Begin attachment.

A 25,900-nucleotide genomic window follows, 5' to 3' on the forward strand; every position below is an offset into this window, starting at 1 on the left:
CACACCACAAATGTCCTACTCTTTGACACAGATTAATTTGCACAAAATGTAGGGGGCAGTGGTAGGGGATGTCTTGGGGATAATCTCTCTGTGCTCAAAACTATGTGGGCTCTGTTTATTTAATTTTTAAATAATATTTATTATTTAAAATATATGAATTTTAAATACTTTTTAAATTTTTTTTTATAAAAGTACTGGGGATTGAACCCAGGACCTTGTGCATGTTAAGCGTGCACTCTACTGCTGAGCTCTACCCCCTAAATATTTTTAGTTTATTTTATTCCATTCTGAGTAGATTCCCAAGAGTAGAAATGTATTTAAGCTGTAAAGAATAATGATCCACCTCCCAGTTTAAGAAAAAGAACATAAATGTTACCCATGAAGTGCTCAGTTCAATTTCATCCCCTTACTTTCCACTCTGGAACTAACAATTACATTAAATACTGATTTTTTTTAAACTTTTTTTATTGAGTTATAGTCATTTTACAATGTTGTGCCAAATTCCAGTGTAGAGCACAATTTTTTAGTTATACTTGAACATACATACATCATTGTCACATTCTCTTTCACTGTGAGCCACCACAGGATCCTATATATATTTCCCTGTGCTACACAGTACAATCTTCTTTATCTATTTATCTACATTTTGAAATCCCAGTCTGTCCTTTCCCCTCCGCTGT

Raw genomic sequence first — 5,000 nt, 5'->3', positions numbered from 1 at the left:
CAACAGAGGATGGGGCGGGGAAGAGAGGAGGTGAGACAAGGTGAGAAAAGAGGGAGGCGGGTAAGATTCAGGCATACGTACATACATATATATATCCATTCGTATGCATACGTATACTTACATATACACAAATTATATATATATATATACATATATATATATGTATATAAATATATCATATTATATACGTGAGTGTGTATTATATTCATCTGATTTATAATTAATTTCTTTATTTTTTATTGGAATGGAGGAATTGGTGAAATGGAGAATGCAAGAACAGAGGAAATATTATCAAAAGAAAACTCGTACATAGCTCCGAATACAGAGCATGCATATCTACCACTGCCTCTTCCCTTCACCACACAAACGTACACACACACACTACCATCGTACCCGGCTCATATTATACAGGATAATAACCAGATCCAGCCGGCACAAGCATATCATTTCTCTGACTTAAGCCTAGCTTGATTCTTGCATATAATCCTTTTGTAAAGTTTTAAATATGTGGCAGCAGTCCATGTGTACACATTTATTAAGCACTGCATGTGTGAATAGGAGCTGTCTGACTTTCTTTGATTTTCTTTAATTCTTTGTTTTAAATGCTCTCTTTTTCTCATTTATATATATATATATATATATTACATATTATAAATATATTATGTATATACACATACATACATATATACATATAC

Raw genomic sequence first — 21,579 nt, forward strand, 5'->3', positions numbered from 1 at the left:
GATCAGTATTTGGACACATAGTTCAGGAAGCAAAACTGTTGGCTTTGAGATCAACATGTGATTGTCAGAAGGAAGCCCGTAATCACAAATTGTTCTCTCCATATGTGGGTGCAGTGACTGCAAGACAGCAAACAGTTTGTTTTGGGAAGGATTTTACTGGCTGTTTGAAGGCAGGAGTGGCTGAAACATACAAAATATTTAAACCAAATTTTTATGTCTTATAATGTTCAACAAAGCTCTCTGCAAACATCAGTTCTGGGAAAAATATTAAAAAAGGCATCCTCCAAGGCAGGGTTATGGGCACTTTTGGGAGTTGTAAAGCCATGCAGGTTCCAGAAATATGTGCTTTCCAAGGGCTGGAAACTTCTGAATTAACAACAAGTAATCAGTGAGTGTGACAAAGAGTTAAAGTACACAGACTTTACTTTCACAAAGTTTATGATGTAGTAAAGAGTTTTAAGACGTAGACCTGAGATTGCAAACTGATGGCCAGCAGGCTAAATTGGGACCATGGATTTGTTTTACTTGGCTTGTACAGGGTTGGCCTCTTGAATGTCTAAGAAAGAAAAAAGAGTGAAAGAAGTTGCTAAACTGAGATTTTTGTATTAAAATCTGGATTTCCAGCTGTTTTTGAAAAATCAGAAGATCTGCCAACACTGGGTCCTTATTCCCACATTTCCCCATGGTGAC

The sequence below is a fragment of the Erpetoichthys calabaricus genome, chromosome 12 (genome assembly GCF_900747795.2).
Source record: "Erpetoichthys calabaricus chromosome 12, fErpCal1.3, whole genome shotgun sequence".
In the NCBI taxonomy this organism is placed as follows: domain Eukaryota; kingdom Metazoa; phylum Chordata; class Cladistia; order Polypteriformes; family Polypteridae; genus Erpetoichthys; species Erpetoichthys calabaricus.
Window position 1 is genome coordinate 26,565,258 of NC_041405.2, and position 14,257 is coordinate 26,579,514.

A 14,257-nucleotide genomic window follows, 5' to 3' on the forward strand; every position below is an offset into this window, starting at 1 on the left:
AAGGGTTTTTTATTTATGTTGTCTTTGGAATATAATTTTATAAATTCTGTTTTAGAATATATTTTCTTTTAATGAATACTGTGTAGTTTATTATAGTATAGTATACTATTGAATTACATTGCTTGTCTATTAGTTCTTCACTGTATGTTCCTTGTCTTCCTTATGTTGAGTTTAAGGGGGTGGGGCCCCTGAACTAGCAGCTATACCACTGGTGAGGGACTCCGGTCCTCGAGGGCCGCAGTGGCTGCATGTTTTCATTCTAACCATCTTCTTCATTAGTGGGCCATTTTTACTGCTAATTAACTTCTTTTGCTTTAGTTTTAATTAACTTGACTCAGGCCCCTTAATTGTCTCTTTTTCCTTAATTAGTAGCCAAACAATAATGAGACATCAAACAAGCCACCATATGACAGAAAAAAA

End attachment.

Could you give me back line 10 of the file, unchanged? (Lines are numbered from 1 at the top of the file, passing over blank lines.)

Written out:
Window position 1 is genome coordinate 26,565,258 of NC_041405.2, and position 14,257 is coordinate 26,579,514.